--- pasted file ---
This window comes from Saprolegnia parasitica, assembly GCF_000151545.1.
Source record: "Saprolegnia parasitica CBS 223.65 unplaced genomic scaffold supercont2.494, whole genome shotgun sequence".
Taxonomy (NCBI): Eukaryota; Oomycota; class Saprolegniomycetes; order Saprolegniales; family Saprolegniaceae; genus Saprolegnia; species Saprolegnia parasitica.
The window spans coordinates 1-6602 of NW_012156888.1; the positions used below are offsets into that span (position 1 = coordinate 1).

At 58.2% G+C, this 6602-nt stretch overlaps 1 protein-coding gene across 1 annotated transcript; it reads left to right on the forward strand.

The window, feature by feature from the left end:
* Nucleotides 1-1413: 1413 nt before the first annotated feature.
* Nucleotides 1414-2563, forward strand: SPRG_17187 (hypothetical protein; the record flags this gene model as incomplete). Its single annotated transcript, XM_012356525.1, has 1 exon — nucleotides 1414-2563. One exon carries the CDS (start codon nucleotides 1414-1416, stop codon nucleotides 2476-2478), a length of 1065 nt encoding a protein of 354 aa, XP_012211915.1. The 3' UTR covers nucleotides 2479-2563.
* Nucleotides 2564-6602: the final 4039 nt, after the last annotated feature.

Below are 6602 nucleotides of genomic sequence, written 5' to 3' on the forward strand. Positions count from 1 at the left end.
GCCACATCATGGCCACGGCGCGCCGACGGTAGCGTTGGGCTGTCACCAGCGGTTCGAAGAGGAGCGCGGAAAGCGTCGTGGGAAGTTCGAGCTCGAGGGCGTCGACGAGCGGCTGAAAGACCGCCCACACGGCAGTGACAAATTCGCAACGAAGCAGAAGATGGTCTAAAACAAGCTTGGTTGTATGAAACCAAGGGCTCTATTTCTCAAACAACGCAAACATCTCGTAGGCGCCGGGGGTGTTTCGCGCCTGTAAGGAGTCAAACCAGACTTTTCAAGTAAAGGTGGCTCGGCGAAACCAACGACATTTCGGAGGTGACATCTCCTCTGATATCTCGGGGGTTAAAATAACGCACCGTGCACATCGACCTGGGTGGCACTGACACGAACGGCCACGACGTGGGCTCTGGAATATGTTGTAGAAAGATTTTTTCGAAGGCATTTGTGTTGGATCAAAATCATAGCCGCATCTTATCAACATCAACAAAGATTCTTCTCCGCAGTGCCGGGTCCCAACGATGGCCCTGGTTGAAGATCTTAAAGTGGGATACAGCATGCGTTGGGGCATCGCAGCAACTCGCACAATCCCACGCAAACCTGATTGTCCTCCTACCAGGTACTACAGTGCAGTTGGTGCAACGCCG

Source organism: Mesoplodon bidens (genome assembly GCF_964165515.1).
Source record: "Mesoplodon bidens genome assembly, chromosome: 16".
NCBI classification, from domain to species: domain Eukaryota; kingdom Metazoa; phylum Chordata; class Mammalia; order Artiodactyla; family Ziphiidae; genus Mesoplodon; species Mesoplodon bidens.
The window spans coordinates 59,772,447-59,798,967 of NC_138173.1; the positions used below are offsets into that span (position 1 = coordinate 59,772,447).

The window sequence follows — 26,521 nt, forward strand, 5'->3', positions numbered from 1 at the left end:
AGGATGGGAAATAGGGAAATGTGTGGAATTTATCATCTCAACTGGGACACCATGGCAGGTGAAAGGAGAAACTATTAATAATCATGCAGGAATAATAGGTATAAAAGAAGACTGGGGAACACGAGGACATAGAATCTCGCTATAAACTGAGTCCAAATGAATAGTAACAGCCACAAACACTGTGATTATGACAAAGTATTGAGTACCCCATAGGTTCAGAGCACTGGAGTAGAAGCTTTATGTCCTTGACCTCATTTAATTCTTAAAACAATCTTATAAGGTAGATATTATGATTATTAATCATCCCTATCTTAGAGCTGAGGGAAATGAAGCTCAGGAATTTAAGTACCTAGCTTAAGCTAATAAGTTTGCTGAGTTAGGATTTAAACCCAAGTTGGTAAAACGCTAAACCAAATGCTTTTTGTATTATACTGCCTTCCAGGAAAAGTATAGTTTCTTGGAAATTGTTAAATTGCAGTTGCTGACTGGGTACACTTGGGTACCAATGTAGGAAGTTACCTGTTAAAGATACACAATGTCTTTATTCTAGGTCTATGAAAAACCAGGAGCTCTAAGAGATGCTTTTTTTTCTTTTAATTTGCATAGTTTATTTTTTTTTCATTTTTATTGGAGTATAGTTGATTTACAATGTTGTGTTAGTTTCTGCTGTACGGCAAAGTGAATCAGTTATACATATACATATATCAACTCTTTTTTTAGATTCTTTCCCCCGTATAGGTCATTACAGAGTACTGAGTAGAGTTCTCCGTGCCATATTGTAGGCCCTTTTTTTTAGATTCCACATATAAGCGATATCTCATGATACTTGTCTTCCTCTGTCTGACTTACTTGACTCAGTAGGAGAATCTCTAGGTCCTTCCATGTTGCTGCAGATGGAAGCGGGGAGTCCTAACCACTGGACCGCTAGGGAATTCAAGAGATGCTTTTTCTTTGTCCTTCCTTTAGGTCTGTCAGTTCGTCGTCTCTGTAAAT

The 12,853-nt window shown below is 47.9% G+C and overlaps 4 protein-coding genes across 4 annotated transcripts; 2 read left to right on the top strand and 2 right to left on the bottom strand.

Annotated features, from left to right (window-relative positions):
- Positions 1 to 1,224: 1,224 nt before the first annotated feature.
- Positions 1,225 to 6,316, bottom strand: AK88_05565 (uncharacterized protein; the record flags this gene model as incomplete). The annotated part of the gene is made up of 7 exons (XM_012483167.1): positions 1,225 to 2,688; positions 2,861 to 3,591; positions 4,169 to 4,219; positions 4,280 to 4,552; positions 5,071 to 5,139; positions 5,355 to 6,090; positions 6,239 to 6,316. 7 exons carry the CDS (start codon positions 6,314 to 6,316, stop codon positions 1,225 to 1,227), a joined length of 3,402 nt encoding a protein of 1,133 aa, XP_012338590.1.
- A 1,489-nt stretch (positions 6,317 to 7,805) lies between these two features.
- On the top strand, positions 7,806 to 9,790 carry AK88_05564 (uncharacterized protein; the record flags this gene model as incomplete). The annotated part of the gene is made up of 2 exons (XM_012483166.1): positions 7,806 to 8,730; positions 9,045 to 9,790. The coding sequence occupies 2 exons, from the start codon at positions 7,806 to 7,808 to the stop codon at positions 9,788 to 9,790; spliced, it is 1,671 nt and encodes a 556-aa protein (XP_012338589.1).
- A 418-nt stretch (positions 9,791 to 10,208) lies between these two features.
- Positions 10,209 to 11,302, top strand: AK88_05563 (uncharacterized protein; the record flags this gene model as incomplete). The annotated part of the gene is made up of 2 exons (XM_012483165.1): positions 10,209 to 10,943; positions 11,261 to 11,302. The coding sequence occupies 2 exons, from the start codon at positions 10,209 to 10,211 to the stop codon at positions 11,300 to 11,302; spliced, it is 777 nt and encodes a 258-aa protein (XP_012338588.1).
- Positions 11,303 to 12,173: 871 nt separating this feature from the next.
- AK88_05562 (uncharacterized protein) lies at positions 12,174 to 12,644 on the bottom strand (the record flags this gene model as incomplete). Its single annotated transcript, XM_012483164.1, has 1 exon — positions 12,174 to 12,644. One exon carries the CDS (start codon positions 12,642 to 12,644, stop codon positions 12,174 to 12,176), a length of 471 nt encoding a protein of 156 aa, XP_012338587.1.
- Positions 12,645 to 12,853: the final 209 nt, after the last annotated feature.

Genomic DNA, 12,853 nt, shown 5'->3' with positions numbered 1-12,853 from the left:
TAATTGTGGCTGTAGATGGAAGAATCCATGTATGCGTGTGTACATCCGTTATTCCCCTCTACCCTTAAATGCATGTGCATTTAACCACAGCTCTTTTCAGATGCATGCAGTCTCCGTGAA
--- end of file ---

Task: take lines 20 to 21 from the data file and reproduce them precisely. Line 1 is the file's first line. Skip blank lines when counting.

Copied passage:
- Positions 1 to 1,224: 1,224 nt before the first annotated feature.
- Positions 1,225 to 6,316, bottom strand: AK88_05565 (uncharacterized protein; the record flags this gene model as incomplete). The annotated part of the gene is made up of 7 exons (XM_012483167.1): positions 1,225 to 2,688; positions 2,861 to 3,591; positions 4,169 to 4,219; positions 4,280 to 4,552; positions 5,071 to 5,139; positions 5,355 to 6,090; positions 6,239 to 6,316. 7 exons carry the CDS (start codon positions 6,314 to 6,316, stop codon positions 1,225 to 1,227), a joined length of 3,402 nt encoding a protein of 1,133 aa, XP_012338590.1.